Back To School Sickness
Children often get sicker when they go back to school due to several factors that increase their risk of contracting infections. Here are some common reasons:
1. Increased Exposure to Germs: Schools are environments where large numbers of students interact closely, leading to a higher likelihood of coming into contact with germs and infectious agents.
2. Less Time Spent Outdoors: During the summer break, children often spend more time outdoors where the risk of infection transmission is lower. When they return to school, they spend more time in enclosed spaces, increasing their exposure to germs.
3. Sharing of Germs: Children may share items like toys, books, and school supplies, which can easily transfer germs from one child to another.
4. Weaker Immune Systems: Children's immune systems are still developing, making them more susceptible to infections compared to adults.
5. Lack of Hand Hygiene: Not all children practice proper hand hygiene, and in a school setting, it can be challenging to monitor and enforce handwashing habits consistently.
6. Stress and Fatigue: The transition from vacation mode to a more demanding school routine can cause stress and fatigue, which can weaken the body's defenses against infections.
7. Seasonal Changes: The return to school often coincides with changes in weather and the start of the flu season.
8. Viral Spread: Certain viruses, such as the common cold and influenza, tend to spread more easily in crowded places like schools.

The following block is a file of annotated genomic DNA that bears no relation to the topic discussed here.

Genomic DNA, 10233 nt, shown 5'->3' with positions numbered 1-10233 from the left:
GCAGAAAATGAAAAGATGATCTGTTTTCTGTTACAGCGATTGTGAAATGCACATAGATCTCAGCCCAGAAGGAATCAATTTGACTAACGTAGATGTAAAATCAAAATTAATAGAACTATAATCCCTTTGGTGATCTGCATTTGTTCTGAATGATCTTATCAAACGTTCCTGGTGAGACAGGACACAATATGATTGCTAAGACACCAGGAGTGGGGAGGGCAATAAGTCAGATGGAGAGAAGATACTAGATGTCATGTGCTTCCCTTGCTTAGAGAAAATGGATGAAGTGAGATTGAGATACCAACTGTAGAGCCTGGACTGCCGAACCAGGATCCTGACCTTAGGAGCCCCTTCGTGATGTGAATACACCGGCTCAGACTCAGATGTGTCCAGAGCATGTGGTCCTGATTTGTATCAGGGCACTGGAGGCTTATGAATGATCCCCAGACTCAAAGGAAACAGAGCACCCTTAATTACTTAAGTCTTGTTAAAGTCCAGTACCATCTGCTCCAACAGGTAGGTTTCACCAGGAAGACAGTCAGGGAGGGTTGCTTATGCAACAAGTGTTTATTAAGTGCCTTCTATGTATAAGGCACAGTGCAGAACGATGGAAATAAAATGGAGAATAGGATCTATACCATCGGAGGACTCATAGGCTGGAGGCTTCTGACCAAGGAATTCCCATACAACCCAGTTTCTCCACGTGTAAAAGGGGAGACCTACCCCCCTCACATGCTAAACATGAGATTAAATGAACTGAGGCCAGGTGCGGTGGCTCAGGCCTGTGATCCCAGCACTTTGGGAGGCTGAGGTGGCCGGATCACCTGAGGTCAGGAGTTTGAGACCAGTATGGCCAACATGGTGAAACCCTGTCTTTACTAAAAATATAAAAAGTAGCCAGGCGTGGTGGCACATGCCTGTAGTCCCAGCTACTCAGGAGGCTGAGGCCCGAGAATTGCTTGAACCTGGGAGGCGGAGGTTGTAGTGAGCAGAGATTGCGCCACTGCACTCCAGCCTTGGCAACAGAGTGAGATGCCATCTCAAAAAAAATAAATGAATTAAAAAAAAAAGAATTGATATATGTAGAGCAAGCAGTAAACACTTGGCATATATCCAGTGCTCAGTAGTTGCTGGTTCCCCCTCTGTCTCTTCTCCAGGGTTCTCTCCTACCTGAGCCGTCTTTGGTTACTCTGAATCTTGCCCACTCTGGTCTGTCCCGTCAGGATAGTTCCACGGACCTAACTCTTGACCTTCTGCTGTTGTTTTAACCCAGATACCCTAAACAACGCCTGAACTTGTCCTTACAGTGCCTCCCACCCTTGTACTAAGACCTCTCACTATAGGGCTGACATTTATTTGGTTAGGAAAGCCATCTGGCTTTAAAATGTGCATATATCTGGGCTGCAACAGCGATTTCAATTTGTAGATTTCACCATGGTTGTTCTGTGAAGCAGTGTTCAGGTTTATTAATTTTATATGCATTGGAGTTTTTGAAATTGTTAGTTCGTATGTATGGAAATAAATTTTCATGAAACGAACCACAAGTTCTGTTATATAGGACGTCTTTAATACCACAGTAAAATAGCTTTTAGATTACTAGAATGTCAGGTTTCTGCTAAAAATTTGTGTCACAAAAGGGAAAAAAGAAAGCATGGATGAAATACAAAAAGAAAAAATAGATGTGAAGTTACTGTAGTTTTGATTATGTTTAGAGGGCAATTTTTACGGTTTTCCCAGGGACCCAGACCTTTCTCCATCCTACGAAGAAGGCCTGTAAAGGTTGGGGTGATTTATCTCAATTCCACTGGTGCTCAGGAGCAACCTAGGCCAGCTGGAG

9. Incomplete Vaccination Coverage: Some children may not be fully vaccinated, leaving them vulnerable to vaccine-preventable diseases. Parents should check with their child's healthcare provider to make sure their student is up to date on vaccines.
10. Pre-existing Health Conditions: Children with pre-existing health conditions or weakened immune systems are more susceptible to infections.
If you or your child has the misfortune of getting sick this back-to-school season, you can count on JCHC Clinics and the JCHC Walk-in Clinic to get them back to the classroom.
8:00 a.m. – 5:00 p.m.
Friday | 8:00 a.m. – 4:00 p.m.
Saturday | 8:00 a.m. – noon
Walk In Clinic
Monday - Friday
8:00 a.m. – 7:30 p.m.
Saturday | 8:00 a.m. – 3:30 p.m.
Sunday | 10:00 a.m. – 3:30 p.m.
Harvard Health Publishing. (2019). Back to school: How to stay healthy. Retrieved from https://www.health.harvard.edu/staying-healthy/back-to-school-how-to-stay-healthy
Centers for Disease Control and Prevention (CDC). (2021). Keeping Kids Healthy at School. Retrieved from https://www.cdc.gov/family/school/index.htm
American Academy of Pediatrics. (2020). Healthy Children: Back to School. Retrieved from https://www.healthychildren.org/English/ages-stages/gradeschool/school/Pages/Back-to-School-Tips.aspx
Lee, H., Park, H., & Park, K. (2018). The impact of school attendance and school absences on absenteeism and the common cold. BMC Public Health, 18(1), 517.
Poehling, K. A., Blocker, J., Ip, E. H., Peters, T. R., Wolfson, M. (2012). 2009–2010 Seasonal Influenza Vaccination Coverage Among College Students From 8 Universities in North Carolina. Journal of American College Health, 60(8), 541-547.